From The Art and Popular Culture Encyclopedia
The word tradition comes from the Latin word traditio which means "to hand down" or "to hand over." It is used in a number of ways in the English language:
- A meme; beliefs or customs taught by one generation to the next, often orally. For example, we can speak of the tradition of sending birth announcements.
- A set of customs or practices. For example, we can speak of Christmas traditions.
- A broad religious movement made up of religious denominations or church bodies that have a common history, customs, culture, and, to some extent, body of teachings. For example, one can speak of Islam's Sufi tradition or Christianity's Lutheran tradition.
However, on a more basic theoretical level, tradition(s) can be seen as information or composed of information. For that which is brought into the present from the past, in a particular societal context, is information. This is even more fundamental than particular acts or practices even if repeated over a long sequence of time. For such acts or practices, once performed, disappear unless they have been transformed into some manner of communicable information.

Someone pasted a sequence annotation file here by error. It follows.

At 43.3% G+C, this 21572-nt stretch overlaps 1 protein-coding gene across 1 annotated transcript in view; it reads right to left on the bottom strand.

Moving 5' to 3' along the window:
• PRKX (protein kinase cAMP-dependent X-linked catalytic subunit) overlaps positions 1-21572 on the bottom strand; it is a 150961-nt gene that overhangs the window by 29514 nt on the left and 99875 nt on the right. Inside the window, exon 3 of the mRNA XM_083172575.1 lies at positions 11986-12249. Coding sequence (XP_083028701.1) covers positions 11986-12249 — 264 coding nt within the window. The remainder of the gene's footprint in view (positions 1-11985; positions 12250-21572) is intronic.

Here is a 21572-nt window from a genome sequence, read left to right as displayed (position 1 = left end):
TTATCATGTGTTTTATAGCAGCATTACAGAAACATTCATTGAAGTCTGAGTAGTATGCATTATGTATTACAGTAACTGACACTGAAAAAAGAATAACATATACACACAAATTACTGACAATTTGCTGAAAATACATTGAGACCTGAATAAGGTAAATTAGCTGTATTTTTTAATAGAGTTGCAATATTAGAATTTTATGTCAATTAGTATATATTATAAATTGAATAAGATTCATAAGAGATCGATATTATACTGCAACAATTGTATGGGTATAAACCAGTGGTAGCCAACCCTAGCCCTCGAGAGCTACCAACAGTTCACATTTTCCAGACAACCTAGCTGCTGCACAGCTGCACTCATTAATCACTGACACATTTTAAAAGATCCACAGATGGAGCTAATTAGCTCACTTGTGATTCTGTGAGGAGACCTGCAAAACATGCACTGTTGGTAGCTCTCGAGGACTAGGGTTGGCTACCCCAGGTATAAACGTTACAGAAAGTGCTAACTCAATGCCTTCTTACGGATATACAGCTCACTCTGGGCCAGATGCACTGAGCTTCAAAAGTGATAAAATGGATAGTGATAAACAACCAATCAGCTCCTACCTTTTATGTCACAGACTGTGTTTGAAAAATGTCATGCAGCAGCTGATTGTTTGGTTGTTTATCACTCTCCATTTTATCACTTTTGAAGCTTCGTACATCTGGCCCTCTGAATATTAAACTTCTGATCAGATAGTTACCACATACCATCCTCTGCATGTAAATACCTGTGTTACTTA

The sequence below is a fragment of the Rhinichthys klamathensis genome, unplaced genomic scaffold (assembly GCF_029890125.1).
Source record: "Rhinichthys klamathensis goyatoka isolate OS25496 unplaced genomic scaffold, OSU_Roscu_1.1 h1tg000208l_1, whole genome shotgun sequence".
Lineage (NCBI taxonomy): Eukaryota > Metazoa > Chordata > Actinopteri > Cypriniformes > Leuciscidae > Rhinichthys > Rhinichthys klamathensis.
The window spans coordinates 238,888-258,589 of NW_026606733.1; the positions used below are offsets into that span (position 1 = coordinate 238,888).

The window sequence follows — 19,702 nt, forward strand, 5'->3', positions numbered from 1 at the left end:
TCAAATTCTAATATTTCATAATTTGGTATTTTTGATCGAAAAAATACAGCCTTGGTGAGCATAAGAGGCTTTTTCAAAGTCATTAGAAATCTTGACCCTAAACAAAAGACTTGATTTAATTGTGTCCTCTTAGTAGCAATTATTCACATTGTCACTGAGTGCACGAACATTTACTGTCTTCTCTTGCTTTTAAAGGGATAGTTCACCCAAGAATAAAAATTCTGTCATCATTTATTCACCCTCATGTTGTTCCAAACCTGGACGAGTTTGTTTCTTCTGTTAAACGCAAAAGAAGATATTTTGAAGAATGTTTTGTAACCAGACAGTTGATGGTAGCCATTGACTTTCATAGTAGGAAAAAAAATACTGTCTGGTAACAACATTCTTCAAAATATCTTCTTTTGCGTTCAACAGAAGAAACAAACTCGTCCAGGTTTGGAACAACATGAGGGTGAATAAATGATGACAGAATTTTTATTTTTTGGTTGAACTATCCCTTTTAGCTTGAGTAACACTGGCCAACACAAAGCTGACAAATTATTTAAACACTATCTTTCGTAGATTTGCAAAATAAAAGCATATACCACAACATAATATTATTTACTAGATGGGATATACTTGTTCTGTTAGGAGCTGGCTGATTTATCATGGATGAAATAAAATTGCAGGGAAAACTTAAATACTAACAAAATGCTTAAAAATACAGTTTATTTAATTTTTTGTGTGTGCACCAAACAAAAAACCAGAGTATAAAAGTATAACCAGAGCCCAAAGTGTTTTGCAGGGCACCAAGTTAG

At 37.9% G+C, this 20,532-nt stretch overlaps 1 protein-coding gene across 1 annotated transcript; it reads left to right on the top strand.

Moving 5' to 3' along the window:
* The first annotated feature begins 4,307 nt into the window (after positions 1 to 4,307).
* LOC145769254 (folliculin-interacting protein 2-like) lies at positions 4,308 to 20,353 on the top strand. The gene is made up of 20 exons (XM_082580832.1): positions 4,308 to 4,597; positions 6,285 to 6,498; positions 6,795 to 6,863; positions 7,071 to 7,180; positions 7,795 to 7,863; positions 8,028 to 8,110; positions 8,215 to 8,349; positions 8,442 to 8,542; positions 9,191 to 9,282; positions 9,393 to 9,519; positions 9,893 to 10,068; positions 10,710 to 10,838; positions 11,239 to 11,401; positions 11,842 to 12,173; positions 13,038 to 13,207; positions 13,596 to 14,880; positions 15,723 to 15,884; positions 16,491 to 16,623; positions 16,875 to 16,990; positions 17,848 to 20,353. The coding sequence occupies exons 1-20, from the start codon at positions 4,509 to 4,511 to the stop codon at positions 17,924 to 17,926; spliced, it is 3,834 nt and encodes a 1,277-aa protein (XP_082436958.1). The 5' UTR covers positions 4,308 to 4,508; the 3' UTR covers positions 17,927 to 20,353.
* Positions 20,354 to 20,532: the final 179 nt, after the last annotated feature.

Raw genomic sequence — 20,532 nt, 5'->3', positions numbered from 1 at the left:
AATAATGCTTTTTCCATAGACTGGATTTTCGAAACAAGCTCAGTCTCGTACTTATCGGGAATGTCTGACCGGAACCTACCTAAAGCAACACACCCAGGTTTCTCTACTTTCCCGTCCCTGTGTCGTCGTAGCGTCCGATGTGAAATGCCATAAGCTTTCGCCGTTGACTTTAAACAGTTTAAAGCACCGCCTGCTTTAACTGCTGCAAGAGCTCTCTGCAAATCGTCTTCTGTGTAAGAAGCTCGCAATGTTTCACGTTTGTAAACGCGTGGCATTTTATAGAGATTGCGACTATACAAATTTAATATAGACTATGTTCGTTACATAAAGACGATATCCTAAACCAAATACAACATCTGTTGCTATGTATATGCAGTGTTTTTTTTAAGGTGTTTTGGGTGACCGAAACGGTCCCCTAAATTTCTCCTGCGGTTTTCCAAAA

- Tradition and the Individual Talent by T. S. Eliot
- Traditional culture
- Perennial philosophy
- Sacred Tradition (Roman Catholic)
- Time immemorial
- Traditional medicine
- Traditional music
- Traditional story
- Kissing traditions
Comparison / Contrast